Leinster, maybe slightly prematurely, have issued 18 new contracts in the wake of their progression through to the Heineken Cup final. Most worryingly in all of this though is the noticeable absence of Luke Fitzgerald, still, from any confirmations. This needs to be sorted, otherwise should he be lost it will go down as one of the IRFU’s greatest blunders. This should not be how the Irish union treats a Grand Slam hero.

Also of course Munster have finally acquired a new coach after a needlessly long winded search. The surprise however is that they settled for Rob Penney who, apart from trialling for the All Blacks, has Southern Hemisphere ITM rugby to his name and no more. He is joining in July after he coaches the New Zealand U21s in the Junior World Cup and it seems Munster are going for the freshest approach possible in going for a coach who will be forced to spend vast amounts of time at the drawing board in order to figure out what he wishes to do with the team, a team that is in need of reinvention. Anthony Foley is being kept as forwards coach and the general buzz about the camp seems to be that he was deemed too inexperienced for the top job they do eventually want him to take. Once the right person is chosen for the backs position, this could be the shakeup that Munster needs. The forward play is hard to fault and Penney will feel he has a lot to prove, the key is reigniting the spark in the backline.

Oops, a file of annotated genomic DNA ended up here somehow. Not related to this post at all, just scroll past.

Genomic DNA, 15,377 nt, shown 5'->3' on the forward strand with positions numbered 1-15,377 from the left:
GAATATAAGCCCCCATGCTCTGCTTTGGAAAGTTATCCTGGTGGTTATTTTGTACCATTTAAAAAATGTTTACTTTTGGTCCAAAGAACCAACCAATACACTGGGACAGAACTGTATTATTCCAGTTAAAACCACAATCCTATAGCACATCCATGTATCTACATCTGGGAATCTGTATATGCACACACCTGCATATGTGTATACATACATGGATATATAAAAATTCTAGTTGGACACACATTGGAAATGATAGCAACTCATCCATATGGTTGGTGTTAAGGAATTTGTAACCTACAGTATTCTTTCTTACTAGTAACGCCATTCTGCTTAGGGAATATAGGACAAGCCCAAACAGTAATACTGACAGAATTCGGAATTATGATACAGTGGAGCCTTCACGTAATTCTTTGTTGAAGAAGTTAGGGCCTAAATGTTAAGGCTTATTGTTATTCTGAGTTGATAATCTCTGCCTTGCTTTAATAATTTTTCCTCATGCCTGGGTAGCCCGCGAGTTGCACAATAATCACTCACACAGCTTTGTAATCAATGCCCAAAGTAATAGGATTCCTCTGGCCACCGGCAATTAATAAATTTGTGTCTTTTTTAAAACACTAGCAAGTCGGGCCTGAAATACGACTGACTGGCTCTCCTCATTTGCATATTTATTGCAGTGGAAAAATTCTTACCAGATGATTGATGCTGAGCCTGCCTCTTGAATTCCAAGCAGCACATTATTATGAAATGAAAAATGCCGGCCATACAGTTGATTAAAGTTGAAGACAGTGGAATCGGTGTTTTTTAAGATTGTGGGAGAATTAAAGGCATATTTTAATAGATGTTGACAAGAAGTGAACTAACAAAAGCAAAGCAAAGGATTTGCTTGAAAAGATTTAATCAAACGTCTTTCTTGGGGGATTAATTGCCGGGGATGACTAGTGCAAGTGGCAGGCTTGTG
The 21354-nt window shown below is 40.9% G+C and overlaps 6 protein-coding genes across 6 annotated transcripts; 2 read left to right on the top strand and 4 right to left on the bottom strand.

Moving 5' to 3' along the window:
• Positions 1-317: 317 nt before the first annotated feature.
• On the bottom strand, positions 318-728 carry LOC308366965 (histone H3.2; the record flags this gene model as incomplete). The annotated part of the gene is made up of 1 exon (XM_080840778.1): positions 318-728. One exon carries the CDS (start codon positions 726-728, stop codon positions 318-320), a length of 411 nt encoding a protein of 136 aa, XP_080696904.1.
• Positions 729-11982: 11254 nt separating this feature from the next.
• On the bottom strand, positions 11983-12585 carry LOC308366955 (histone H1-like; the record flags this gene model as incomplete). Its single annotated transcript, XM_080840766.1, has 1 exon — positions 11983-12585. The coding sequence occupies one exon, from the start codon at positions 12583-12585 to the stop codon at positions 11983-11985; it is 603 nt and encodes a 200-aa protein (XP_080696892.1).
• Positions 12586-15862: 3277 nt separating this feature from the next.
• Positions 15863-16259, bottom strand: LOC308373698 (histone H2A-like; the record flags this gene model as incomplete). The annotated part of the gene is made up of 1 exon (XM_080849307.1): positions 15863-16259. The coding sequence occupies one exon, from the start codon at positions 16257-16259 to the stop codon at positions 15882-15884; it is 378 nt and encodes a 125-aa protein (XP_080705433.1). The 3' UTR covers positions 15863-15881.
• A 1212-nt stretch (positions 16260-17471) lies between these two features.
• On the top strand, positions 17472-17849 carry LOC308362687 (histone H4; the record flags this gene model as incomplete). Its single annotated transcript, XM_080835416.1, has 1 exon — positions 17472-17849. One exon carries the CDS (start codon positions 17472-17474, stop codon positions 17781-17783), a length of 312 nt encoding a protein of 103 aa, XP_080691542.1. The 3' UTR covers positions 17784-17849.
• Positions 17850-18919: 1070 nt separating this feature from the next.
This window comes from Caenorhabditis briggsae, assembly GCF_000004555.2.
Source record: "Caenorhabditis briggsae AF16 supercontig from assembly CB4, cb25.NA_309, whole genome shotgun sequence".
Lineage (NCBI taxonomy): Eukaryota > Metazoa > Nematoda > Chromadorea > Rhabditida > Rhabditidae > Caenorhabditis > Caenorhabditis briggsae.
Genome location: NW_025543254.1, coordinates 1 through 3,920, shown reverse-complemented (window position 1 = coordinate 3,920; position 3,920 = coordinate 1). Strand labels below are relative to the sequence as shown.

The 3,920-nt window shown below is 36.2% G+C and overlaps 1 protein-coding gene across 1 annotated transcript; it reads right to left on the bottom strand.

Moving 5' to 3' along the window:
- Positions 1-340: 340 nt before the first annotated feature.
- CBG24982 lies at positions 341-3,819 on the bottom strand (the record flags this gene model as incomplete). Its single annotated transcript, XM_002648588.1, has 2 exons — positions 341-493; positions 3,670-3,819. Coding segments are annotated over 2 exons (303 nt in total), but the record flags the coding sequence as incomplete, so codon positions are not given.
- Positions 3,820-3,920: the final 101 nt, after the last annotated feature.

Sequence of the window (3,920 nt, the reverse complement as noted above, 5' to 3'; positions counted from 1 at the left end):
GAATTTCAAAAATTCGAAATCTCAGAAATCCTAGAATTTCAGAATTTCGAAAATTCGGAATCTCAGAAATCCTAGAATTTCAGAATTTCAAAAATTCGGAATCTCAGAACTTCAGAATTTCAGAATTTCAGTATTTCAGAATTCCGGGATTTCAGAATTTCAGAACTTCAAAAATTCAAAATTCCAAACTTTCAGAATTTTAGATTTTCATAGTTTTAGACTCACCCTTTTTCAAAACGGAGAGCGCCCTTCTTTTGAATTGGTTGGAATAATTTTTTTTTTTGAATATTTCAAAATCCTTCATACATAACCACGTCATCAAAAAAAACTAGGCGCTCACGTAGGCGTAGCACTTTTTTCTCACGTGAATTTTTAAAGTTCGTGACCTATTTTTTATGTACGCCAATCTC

Six Nations Round Up – Week Three